Alexandra Stréliski Discusses Her Oscar Night Breakthrough and Attacks the Ivory Tower of Classical Music on 'Inscape'

Alexandra Stréliski Discusses Her Oscar Night Breakthrough and Attacks the Ivory Tower of Classical Music on 'Inscape'
Photo: Raphael Ouellet
Over 43 million people tuned in to the 86th Academy Awards on March 2, 2014, but Alexandra Stréliski's viewing experience was surely unique.
The Montreal-based composer's song, "Prelude," from her 2010 debut Pianoscope, had been featured in Jean-Marc Vallée's film Dallas Buyers Club, which had been nominated for six awards. She tuned in to support the filmmaker who had plucked her song seemingly out of nowhere.
"I don't know how he discovered the music, I never asked," she tells Exclaim!
When "Prelude" appeared as background music during one of the many nominee montages, Stréliski was overjoyed. Then, the film won its first of three Oscars for the night, and that's when Stréliski's life changed forever.
"They started playing my song with the orchestra and everything," recalls Stréliski. "There was a flute playing the melody and I thought, 'Wait, there's no flute in my song!' And then my phone just started to ring like crazy because all the people who were listening to Pianoscope, they identified the song."
It had already been three years since the composer had quietly self-released Pianoscope, but the album was just about to take off. After the resulting media attention, Stréliski continued working at her full-time job as a composer for the ad industry while Vallée continued using songs from Pianoscope in his works — next, 2015's Demolition, then in a trailer for HBO series Big Little Lies.
Finally, as interest in Stréliski's compositions reached a fever pitch, she decided to quit her job and pursue her own work full-time.
"It was really time for me to start doing something else," says Stréliski, "I had an episode of depression — well, burnout, actually, but it's close — because I overworked and I wasn't doing the right thing anymore. For me, I learned that when you have that kind of episode in your life, you have to rethink things a bit. So that's what I did."
That led her to sophomore effort Inscape, a series of delicate soundscapes nimbly delivered by nothing more than Stréliski and a grand piano. Though it's a solo piano record like Pianoscope, Inscape turns its gaze inward for melancholic reflections, sombre and vulnerable yet reflective. It elicits a surprising amount of emotion, given the restrictive instrumental palate.
"When you score a film, you put yourself in the emotional shoes of that character, and it just passes through you, but when I do it for myself, I'm just basing it on my own life, on my own emotion. So I think mostly what changed is that I grew up," she says with a laugh. "What you hear is what you get. It's really about emotions, and what changed is me."
With nothing more than Stréliski's hands on a piano, the compositions of Inscape evoke strong moods, from delicate wistfulness to a sprightly jaunt. It's easy to project one's own imagery atop her soundscapes — no wonder she's earned such a strong, visual-focused fan in Vallée.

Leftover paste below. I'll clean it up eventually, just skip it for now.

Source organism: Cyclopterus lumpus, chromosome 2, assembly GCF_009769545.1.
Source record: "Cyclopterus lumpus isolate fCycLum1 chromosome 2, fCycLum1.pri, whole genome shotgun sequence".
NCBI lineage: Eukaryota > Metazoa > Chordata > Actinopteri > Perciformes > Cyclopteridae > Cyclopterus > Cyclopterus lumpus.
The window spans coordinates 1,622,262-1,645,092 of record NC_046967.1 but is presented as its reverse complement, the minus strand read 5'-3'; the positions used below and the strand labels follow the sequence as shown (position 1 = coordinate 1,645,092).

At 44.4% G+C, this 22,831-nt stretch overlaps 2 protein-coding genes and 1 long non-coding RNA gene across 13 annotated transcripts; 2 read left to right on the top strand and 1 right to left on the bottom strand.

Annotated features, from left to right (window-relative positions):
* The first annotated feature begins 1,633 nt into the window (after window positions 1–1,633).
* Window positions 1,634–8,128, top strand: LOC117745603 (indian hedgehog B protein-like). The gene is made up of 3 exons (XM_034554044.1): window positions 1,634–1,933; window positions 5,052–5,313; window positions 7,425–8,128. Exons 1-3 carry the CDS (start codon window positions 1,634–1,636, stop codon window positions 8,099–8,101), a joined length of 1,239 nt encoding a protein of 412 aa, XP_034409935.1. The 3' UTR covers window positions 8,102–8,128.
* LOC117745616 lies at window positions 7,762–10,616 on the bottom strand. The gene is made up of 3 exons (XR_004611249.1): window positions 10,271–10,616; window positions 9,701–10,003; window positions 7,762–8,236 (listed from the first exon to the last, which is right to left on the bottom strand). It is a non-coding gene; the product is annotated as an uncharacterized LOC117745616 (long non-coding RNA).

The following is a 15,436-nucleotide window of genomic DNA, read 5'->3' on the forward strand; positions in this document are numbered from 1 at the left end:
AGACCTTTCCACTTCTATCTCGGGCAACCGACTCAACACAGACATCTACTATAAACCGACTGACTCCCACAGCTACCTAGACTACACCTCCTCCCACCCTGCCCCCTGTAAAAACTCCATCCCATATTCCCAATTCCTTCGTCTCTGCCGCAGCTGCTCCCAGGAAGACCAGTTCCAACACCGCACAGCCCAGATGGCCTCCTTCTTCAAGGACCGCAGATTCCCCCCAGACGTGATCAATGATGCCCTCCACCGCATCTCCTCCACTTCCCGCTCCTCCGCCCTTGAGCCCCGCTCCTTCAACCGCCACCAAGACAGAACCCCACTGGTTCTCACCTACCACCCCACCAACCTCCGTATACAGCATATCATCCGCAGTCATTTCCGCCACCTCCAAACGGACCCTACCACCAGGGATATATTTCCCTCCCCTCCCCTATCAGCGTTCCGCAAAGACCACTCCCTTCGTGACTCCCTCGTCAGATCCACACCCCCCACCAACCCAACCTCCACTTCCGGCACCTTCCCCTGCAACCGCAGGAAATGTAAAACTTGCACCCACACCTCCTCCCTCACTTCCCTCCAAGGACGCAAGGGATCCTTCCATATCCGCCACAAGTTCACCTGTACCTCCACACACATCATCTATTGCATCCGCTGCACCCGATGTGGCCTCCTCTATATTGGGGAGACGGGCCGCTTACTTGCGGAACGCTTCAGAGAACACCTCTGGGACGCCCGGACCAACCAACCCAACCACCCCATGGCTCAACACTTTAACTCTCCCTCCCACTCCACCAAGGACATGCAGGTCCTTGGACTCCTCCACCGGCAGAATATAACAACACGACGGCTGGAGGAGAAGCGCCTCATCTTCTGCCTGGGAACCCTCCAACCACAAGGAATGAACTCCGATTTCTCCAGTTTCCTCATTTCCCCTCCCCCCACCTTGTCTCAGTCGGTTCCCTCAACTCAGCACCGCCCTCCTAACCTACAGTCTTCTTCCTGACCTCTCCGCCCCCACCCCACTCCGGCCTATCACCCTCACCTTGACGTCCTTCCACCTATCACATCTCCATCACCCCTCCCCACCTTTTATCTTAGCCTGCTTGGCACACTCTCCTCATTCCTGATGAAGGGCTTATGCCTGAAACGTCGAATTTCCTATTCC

"I've just observed it through the years, that people tell me stories, very personal stories, like 'Oh yeah, I've been listening to your record during my divorce and it helped me through it,' stuff like that. It's very a profound thing that we share as humans. I think it's beautiful that music can bring us together."
Stréliski's desire to bring people together through the power of classical music extends beyond mere sound — she also seeks to break down the barriers that prohibit people from accessing classical music, whether self-imposed or through the genre's staid conventions.
"I think it got very elitist," she says of classical music. "And I think also, maybe it's a bit too academic, a bit too square. We need more freedom now, in music. So there's a whole accessibility part. Accessibility in both ways, musically and the way that the music is consumed."
Aiming to break down the ivory tower that isolates classical music from the rest of the industry, Stréliski joins her Canadian contemporaries Chilly Gonzales and Jean-Michel Blais as solo piano composers looking to bring the form to the rest of the world. Signed to Montreal indie label Secret City and performing in regular-sized venues, Stréliski aims to tug at the heartstrings of the widest range of people possible.
Part of Stréliski's success can be attributed to her willingness to defy classical conventions from the get-go, which she did by putting Pianoscope on Bandcamp and allowing buyers to choose their own price. It was this accessibility, she believes, that led Vallée to her music though, again, she doesn't know for certain.
Now fully immersed in the world of freelance music composition, Stréliski has no concrete plan for her next moves. She recently collaborated with Vallée on original compositions for the first time with the director's Amy Adams-starring HBO series Sharp Objects, and hopes to tour Inscape around the world and potentially work with a choir on new compositions.
But there's no rush, she says — Pianoscope's profile rose steadily in the eight years since its initial release, and there's no reason to believe that Inscape would be any different. "I was amazed by it too, I was like, 'Man, it's been eight years, I'm still selling records, scores and music sheets and the album is living on its own,'" she says. "I think that has to do with the classical colour to it, because it's really timeless music."
Inscape is out now on Secret City Records.